Beethoven's iconic scowl influences how we hear his work: musicologist

Beethoven was born 250 years ago this year. Since his death, he’s been used as a symbol of big ideas, from liberalism to nationalism to manliness. This documentary examines the shifting image of Beethoven, and his malleability as a symbol.

The composer was more than a misanthropic artist, says Evan Bonds

A portrait by artist Joseph Karl Stieler capturing Ludwig van Beethoven composing the Missa Solemnis. Born in Bonn, Germany, 250 years ago, Beethoven is considered to be the most famous European composer of all time. (Joseph Karl Stieler/Wikimedia Commons)

Have you ever seen a picture of Ludwig van Beethoven smiling? 

"The scowl is the predominant image of Beethoven. I challenge anyone to find a picture of him smiling or much less laughing," says Evan Bonds.

The musicologist at the University of North Carolina says when he listens to the famous composer, he doesn't hear "the scowl" but says the common image associated with the composer — his grumpy stare and wild hair — does play into how we hear his legendary music.

"He's a very, very serious composer and he's always depicted that way. And it's really quite exaggerated when you look at all the depictions of him sort of side by side, the scowl keeps getting darker and darker over time."

Listening to grumpy overtures

Ludwig Van Beethoven was born 250 years ago this December in Bonn, Germany. Since his death his image, and life story of struggling with deafness, has been used as a symbol of the tortured artist. 

A portrait of Ludwig van Beethoven at 33 years old, painted by Christian Horneman. The composer died at the age of 56. (Christian Horneman/Wikimedia Commons)

According to Bonds, the scowl and second-hand stories — often exaggerated — about Beethoven's character influences the way we listen to his music today. 

"This scowl came to dominate people's perceptions of Beethoven's music. If this is his persona, if this is who he was, then surely we hear that in his music. And in fact, we do. Or at least we hear it in some of his music," says Bonds, author of The Beethoven Syndrome: Hearing Music as Autobiography.

"The problem is that that only accounts for — I don't want to put too fine a number on it — but let's say five per cent of the music Beethoven wrote, most of it does not reflect the scowl."  

The image of grumpy, tortured Beethoven only came about after his death, adds Bonds. During his lifetime, people simply knew very little about him.

"They were actually listening to the music without the image of the scowl," Bonds tells IDEAS.

A 'romantic hero' in turmoil

This caricature of Beethoven also inspires common beliefs about what a true artist is, according to Annemarie Sammartino, a professor of history at Oberlin College.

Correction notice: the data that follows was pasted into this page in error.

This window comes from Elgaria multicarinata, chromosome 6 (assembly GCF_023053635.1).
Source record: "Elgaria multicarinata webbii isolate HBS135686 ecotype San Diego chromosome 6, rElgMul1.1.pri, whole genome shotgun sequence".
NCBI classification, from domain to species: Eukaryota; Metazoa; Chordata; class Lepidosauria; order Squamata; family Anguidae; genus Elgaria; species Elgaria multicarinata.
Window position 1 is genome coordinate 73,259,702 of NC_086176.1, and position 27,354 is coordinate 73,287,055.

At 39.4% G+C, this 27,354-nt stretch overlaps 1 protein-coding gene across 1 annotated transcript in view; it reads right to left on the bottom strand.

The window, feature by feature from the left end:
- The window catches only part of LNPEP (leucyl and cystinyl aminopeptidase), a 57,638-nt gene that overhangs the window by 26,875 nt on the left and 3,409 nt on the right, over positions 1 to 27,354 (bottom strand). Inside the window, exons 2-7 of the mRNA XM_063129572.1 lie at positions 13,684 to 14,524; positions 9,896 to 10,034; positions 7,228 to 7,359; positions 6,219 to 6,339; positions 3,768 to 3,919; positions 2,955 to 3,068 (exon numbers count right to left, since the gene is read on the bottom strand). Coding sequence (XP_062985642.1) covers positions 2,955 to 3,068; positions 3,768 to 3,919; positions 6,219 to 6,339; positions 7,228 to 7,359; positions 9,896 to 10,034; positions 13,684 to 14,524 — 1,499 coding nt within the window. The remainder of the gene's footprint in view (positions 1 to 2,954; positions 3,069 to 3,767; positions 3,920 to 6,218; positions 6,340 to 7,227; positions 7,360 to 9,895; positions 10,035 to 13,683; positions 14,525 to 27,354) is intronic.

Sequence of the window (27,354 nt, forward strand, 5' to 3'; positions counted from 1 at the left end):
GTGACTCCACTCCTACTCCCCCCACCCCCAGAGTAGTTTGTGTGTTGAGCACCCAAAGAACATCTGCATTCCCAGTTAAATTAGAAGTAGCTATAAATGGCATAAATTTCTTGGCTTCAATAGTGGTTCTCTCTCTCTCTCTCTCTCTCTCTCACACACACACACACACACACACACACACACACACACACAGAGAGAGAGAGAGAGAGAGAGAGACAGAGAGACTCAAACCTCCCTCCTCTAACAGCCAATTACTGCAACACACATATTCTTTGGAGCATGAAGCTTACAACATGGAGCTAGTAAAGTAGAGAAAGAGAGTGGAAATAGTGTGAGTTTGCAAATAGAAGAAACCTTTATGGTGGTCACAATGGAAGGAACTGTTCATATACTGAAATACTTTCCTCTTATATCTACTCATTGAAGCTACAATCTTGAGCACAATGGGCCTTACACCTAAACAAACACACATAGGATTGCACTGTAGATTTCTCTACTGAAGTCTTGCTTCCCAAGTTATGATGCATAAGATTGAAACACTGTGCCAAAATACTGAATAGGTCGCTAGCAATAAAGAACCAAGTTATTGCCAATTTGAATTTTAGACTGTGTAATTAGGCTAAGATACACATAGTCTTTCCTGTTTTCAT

"If you think of the traditional picture you see of Beethoven with his wild hair, that represents this idea of him as someone who almost doesn't care what other people think. There are all sorts of stories about his rudeness, how he ignored what people thought of him, what people told him to do," says Sammartino.

"And this all really speaks to a very traditional idea of Beethoven as this romantic hero who is defined by his struggle, his aloneness, the fact that he's not understood almost in his lifetime."

I would just encourage people to listen with a more open mind to the character of this really fascinating person.- Evan Bonds

She adds that the Beethoven-inspired idea of an artist, continues to hold sway.

"I'm a proud card carrying member of Gen X, and I definitely remember grunge, and Kurt Cobain's suicide as someone who was too beautiful to live in this world," says Sammartino.

"And that same notion, someone whose flames burn brightly and then ultimately cannot sustain themselves because they're constantly battling society and their own demons ... it becomes this prototype now of really in the 19th century — and then continues to be remarkably powerful until today."

A manuscript of Ludwig van Beethoven's first edition of the Ninth Symphony, described by Sotheby's auction house as 'the single most important musical work ever to appear at auction.' It was sold for £1.9 Million. (Ian Waldie/Getty Images)

Beethoven had a difficult life, but Bonds suggests we get rid of the caricature that has dictated his reputation — an overblown image that hides the real character of a fascination man — preventing the world from hearing his music the way it was intended.

"He's really a much more interesting figure than ... the misanthropic, introverted artist, kind of Vincent Van Gogh of music, if you will, who hates life and hates everyone around him. He was much more multi-dimensional," Bonds explains. "There was a lot more to him than that. And I think that does come out in his music."

Bonds argues if you're listening to Beethoven's music waiting to hear "the scowl" — you inevitably will.

"I would just encourage people to listen with a more open mind to the character of this really fascinating person who put all this music out there for us."

Guests in this episode:

Evan Bonds is a professor and musicologist at the University of North Carolina at Chapel Hill, and author of the books, The Beethoven Syndrome, and Beethoven: Variations on a Life.

Annemarie Sammartino is a professor of history at Oberlin College, and the author of The Impossible Border: Germany and the East, 1914-1922.

Leah Broad is a musicologist and lecturer at Christ Church College, Oxford University.

*This episode was produced by Matthew Lazin-Ryder.


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